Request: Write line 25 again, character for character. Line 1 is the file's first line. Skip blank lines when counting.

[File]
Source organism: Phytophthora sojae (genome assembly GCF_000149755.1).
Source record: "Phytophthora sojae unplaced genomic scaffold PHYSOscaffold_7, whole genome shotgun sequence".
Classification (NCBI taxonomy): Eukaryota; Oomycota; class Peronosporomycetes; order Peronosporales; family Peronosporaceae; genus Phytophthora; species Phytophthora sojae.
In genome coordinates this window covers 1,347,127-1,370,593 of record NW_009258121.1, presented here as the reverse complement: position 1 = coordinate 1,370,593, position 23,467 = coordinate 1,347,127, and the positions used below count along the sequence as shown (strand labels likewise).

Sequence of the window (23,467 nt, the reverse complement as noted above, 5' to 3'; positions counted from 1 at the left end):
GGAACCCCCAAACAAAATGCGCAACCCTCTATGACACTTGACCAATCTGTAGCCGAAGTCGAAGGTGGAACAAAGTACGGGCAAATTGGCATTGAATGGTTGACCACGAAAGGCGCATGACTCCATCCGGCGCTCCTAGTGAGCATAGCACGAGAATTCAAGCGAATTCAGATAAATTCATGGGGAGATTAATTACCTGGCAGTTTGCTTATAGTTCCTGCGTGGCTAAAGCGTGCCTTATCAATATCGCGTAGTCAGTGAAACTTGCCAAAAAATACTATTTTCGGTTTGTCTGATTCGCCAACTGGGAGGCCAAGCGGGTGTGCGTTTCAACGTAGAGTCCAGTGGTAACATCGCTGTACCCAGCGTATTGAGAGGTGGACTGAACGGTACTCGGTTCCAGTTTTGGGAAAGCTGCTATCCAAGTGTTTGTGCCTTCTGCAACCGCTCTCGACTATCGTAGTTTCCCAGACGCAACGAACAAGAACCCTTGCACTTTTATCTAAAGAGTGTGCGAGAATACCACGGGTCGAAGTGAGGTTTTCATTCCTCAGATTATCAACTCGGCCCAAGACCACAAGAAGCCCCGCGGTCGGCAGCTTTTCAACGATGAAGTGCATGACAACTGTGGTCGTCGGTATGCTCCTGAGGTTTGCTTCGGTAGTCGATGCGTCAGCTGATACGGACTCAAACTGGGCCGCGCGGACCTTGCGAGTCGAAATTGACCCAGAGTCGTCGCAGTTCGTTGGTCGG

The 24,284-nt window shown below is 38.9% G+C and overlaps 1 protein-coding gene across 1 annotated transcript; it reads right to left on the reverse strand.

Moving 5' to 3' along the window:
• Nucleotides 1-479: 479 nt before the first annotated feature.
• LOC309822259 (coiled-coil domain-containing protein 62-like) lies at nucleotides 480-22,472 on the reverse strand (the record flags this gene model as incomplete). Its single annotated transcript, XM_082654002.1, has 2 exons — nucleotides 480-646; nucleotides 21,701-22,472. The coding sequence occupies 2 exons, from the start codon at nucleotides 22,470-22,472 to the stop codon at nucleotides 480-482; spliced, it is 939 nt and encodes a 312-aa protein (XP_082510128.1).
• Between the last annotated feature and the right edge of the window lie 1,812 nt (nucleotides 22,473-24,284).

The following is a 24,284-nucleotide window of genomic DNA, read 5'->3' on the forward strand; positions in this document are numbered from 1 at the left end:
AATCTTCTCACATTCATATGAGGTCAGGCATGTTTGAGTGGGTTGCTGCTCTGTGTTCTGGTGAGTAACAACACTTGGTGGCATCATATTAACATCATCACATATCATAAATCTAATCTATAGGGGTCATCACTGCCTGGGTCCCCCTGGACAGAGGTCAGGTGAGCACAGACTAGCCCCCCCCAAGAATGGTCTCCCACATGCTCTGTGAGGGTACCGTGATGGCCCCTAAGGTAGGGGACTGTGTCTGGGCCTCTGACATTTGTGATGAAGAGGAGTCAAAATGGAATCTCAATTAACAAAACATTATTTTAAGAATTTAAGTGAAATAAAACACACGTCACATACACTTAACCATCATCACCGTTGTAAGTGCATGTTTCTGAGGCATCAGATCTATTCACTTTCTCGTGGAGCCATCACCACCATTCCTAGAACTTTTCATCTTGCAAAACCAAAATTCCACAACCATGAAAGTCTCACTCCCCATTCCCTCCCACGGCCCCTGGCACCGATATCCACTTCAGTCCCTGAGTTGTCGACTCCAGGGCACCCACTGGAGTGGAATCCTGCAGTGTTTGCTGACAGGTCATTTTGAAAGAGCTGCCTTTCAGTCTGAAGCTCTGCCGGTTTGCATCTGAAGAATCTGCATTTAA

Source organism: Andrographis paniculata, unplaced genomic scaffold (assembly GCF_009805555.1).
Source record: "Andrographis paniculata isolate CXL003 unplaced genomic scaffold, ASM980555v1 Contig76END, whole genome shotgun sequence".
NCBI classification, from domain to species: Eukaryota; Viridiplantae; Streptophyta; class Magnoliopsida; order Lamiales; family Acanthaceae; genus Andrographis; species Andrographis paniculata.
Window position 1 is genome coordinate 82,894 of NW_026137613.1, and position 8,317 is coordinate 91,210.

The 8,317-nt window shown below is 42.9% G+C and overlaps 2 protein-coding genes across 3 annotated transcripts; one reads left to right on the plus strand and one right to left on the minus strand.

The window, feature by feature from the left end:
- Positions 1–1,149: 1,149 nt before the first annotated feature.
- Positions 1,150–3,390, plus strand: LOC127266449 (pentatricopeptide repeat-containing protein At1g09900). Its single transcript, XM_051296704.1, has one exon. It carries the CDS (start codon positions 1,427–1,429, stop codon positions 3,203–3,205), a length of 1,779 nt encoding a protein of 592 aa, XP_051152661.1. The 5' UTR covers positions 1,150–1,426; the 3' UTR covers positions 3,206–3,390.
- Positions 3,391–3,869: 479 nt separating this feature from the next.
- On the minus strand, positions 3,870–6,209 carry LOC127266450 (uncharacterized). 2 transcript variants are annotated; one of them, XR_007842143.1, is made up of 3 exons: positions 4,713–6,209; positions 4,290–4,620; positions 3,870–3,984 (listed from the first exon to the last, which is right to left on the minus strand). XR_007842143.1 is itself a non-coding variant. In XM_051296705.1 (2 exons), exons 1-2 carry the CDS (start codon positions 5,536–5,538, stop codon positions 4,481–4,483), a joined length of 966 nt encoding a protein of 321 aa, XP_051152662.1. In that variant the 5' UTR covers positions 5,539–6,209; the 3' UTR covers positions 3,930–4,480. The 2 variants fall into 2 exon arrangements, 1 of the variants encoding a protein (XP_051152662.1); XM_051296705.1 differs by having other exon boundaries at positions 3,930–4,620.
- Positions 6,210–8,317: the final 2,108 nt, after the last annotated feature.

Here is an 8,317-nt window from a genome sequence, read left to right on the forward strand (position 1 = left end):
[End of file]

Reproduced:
Here is an 8,317-nt window from a genome sequence, read left to right on the forward strand (position 1 = left end):